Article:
Cartavious “Tank” Bigsby has been a force for the Auburn Tigers since he first stepped on the school campus. He took over as the team’s starting running back as a freshman in 2020, earning a 20% dominator rating. Bigsby would build off his hot start as a sophomore with a 25% dominator rating followed by a career-high 27% dominator rating his junior year. The 6-foot, 213-pound back finished 6th in yards after contact per attempt (4.16), 11th in forced missed tackles, 11th in PFF rushing grade and 7th in breakaway run rate among his 2023 draft-eligible RB peers.
It’s hard to look past the sheer dominance Deuce Vaughn displayed in his three years at Kansas State. Vaughn totaled over 4,800 yards from scrimmage and 43 TDs en route to a class-leading 35% career college dominator rating. He led the Kansas State backfield the minute he stepped foot on campus in 2020 leading the team in both rushing and receiving yards (31% dominator rating). And Vaughn built on his start with an elite sophomore season that saw him finish as PFF’s second-highest graded running back behind only future Houston Texan, Dameon Pierce. The Kansas State product was once again heavily involved as a receiver, commanding a team-high 66 targets for 49 catches and 441 receiving yards. Vaughn ended 2021 with the second-highest single-season dominator rating (48%) in his draft class. The 5-foot-6, 176-pound undersized back had his sights set on an ultra-productive junior year to boost his NFL draft stock, but he took a slight step backward with the “worst” dominator rating of his career (28%). However, the term “worst” is relative here because 1,561 rushing yards is hardly a poor season.
DeWayne McBride has been doing it all for the UAB Blazers over the last three seasons, totaling a top-5 dominator rating (27%) for his excellent efforts. He ranks first in the class in career yards per play (4.18) for being so efficient anytime he is on the field. His production is captured in his PFF grades with him finishing 2nd, 8th, and 3rd in PFF grading the last three seasons respectively. Aside from being a complete afterthought in the passing game, McBride checks off a lot of boxes you want to see from a smaller school prospect and he easily saved his best for last as a junior, finishing second in the FBS in rushing yards (1702, 155 yards per game), second in yards after contact per attempt (4.6) and 5th in dominator rating (35%) among the 2023 draft class. With desirable size, McBride is emerging as one of my favorite sleeper running backs in the incoming class.
Keaton Mitchell (RB – East Carolina)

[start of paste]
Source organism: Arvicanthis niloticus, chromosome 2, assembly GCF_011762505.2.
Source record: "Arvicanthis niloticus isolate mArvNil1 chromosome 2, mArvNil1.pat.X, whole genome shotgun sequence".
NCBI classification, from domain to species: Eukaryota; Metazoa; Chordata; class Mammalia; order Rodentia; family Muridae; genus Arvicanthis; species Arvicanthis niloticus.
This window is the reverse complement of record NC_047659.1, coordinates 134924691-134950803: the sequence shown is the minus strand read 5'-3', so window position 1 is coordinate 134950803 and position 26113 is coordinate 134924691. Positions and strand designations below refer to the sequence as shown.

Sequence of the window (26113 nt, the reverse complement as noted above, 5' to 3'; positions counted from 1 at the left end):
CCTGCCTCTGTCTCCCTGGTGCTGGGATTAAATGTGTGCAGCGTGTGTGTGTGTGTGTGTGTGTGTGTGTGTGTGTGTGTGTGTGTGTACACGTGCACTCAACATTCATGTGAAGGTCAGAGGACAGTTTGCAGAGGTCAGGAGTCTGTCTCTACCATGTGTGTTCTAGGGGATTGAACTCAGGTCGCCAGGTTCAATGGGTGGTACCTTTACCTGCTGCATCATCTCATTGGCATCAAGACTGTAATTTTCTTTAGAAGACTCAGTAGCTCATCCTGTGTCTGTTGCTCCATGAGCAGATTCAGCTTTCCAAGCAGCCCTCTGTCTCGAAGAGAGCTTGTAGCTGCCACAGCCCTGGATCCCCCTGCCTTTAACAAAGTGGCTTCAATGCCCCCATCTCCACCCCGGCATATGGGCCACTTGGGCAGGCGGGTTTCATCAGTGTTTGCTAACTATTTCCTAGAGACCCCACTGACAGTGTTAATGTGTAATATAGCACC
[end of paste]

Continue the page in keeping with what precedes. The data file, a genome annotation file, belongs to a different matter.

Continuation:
Keaton Mitchell broke out all over the place in 2022, putting him firmly on the NFL Draft radar. He followed up an underrated sophomore season – 1,117 rushing yards – with an elite junior season that saw him earn a 28% dominator rating as PFF’s third-highest graded rusher in the FBS (96.1) behind only Blake Corhum and Bijan Robinson. Mitchell was a big play waiting to happen, ranking first in his draft class in breakaway run rate (58%) with a nation-high 31 carries of 15-plus yards. His size at 5-foot-9 and 184 pounds will likely prevent him from being a workhorse at the next level, but there’s no denying the juice in the open field Mitchell has to offer.
Kendre Miller spent his first two seasons in a two-way platoon with Zach Evans before the latter transferred to Mississippi. Miller did flash talent in a limited sample size, leading the FBS in yards after contact per attempt (5.06) in 2021. But with Evans gone in 2022, Miller was thrust into the RB1 role for the Horned Frogs where he posted a career-high 23% dominator rating. Miller rushed for nearly 1400 yards at 6-foot, 220-pounds, and his size is enticing as is the efficiency he displayed on a per-play basis at the college level. Miller’s career of 3.14 yards per play ranks 4th best in the class.
Zach Evans spent his first two college seasons at TCU, seeing seldom usage alongside fellow 2023 draft prospect Kendre Miller. Evans was the clear frontrunner in the backfield to start his sophomore campaign but suffered a turf toe injury that cut his 2021 season short. Evans would go on to transfer to Ole Miss at the start of the 2022 season, where he posted his best college counting stats to date with a 17% dominator rating. However, he failed to fully take over at the backfield as he did at TCU, losing out on touches to freshman running back Quinshon Judkins. The fact that Evans has struggled to fully take over a backfield at the college level is a major red flag as he makes his way into the NFL, but his efficient play when on the field suggests he can deliver when called upon. His career average of 3.47 yards per play ranks second-best among the incoming rookie RBs I sampled for this article. Yards per play is a great indicator of future success with recent late-round standouts in that category the past two years including Elijah Mitchell, Rhamondre Stevenson, Rachaad White and Tyler Allgeier.
Israel “Izzy” Abanikanda didn’t do much at Pittsburgh during his first two years there, but he finally broke out in 2022 as the team’s No. 1 running back. He rushed for 1,426 yards and 20 touchdowns en route to a 39% dominator rating. Abanikanda would go on to finish as PFF’s 8th-highest rusher in his draft class.
Mohamed Ibrahim is no young pup having spent the last five years as the Golden Gophers RB1. At 24 years old, he will be one of the older RB prospects entering the 2023 NFL Draft. However, there’s no denying that Ibrahim’s experience will help him be an immediate producer, as that’s all he did in the college ranks. He earned a 31% career dominator rating, capped off by an insane 39% dominator rating in 2022. He rushed for 1,675 yards and 20 TDs coming off an injury-plagued 2021 season that limited him to just 32 snaps. He led all running backs in rushing first downs and it was great to see Ibrahim recapture his 2020 form – a year in which he posted an absurd 50% dominator rating. He will surely be knocked in the draft due to his older age, but there’s no denying that Ibrahim can be productive and handle a heavy workload as a rusher.